Thursday, August 10, 2006


Other, normal young teenagers, should they discreetly pour large amounts of allowance into a 1-900 number, do so with a person named after some sort of dessert on the other end. Me? 1-900-NASA.

Porn for the young space dork, 1-900- NASA allowed the dialee to eavesdrop on Houston-astronaut chatter during space shuttle missions. Occasionally a commentator would break in to translate the flying acronyms.

Imagine the yo-yo of horror and delight I shot through upon moving to Cape Canaveral when I discovered that what I had been listening to was the live audio track of NASA TV mission coverage, which I could now experience all day, every day—for free.

Always one to glut on over-information, NTV (for nothing is officially attached to the American space program without first being sanitized as a rimshot of letters) burns forth in my apartment whenever I'm in the apartment and Americans are orbiting. The programming puts astronaut life in the harsh rocket glare of mundane reality, as there is a great deal of:

"Cryro stir."

"Copy, Houston."

"Set switch 41-B to position O-7."


I mean, that's some compelling reality television.

But occasionally, the orbiting spacecraft will pass out of radio contact, and Earth and space are forced into temporary silence. The screen flips to telemetry data and the intermittent overhead shot of quiet, darkened desks in Mission Control. I am always startled by the sudden silence, and often poke my head around the corner or glance up from the keyboard to make sure everything is zipping along at a normal 17,500 miles an hour up there.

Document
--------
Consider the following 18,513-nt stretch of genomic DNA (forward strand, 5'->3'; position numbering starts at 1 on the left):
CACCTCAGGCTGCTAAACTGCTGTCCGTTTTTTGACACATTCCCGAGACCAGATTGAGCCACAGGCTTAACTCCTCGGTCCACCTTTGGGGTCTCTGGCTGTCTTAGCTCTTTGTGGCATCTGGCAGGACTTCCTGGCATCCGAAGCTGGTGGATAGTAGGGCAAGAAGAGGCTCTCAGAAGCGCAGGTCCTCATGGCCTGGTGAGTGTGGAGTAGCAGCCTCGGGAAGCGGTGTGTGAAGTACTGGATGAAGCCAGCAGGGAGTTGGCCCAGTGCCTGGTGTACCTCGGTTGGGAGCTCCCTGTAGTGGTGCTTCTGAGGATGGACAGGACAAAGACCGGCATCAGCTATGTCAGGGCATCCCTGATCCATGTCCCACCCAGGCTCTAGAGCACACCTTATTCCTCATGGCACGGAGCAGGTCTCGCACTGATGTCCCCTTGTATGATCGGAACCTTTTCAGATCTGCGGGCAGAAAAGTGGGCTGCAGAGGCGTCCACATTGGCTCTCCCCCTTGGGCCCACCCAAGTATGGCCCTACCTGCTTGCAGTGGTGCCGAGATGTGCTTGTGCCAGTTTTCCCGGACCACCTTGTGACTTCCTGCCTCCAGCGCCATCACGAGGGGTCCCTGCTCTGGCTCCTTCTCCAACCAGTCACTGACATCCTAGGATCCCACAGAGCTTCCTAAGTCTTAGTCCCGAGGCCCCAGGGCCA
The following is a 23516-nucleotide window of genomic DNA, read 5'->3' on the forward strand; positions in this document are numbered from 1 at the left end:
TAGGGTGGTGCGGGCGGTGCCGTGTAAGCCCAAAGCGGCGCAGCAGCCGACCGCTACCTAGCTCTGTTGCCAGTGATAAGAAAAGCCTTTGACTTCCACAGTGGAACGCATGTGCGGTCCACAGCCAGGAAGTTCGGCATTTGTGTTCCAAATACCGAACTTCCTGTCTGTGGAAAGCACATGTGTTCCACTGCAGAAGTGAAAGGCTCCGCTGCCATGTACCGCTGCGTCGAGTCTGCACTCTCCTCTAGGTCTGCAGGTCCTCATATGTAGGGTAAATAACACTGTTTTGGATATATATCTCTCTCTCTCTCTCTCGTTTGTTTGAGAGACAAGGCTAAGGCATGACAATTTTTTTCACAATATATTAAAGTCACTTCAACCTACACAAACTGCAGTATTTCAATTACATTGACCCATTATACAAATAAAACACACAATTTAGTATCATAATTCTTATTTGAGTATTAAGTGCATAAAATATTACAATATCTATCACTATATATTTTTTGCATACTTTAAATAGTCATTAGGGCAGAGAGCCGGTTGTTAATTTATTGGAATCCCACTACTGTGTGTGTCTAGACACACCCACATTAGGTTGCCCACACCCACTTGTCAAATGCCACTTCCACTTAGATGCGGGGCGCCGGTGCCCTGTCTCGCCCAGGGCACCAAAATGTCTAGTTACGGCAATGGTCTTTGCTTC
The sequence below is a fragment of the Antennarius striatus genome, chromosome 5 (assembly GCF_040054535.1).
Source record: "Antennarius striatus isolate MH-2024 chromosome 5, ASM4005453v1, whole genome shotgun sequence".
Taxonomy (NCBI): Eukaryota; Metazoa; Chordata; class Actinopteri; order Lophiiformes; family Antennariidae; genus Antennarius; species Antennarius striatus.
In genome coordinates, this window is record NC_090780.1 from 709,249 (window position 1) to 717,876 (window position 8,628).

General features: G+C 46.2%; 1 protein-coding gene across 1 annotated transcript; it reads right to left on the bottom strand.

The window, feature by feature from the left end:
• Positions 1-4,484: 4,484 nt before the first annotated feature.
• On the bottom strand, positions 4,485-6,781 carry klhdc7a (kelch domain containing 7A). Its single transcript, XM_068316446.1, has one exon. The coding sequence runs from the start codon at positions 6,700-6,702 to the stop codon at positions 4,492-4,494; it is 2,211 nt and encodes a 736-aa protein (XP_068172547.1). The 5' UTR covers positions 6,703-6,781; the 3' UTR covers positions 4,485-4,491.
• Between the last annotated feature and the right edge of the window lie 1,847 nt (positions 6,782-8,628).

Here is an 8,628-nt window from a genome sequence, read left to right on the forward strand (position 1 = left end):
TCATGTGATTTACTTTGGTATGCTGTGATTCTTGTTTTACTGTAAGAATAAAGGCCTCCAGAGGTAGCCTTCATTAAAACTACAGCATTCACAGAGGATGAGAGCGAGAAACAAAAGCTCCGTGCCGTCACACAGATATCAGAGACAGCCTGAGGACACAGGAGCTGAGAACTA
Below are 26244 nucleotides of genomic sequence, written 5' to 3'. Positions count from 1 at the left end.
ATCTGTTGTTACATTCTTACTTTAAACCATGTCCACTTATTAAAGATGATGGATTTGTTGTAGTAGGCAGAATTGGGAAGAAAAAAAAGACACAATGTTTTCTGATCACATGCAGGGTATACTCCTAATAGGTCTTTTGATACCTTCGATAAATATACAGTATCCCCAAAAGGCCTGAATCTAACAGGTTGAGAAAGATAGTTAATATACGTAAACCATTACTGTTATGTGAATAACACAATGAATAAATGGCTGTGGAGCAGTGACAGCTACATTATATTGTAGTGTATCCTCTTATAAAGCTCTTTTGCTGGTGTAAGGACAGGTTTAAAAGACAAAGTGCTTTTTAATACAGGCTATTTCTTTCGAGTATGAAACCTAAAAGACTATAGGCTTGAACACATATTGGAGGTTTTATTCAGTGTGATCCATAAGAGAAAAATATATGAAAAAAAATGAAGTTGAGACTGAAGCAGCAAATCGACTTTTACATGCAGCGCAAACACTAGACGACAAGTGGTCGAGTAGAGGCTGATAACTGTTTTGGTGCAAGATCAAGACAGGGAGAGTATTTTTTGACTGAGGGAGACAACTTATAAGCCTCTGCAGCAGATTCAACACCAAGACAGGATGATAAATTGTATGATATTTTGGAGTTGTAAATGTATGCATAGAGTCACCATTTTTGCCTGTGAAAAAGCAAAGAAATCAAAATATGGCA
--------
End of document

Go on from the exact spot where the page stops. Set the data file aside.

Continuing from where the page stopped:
I wonder what the astronauts do with these large, lovely blocks of nothingness. Their schedules are crammed wall-to-wall with cleanup duties, scientific experiments, and exercise, but I'd be surprised if they don't every now and then—at the crackling silence—tilt their heads and steal a glance at the stars above, the curve of the Earth below, pondering their lonely place in between.

As for us, there are stop signs; there is computer reboot time. You be quiet today, Internet.

repacking all future carry-on baggage at:


HelloBettyLou said...

Now all I want to do is gaze at the stars for the rest of my life.

tamar said...

Thank you.

You have repeatedly, with your words, helped me to regain that childhood facination with Space.

The bills, obligations, worries...all of it poof!

I am not a religous and this is one way for me to step back and feel that I'm a part of something much larger.

The wonder and pure simple thoughts and feelings that your words give me are priceless.

Thank you.

gryphonesse said...

and here I thought I was the only one who left the NASA channel on all the time when there was a mission up...

Hooray for fellow Space Junkies! You cover Florida, I'll hold the fort down here in Houston :)

mike, who has no life said...

You call that nerdy? A bunch of poker dorks like me hacked the ESPN pay-per-view live feed of the World Series Of Poker Main Event Final Table.

I watched it until 7 AM this morning.

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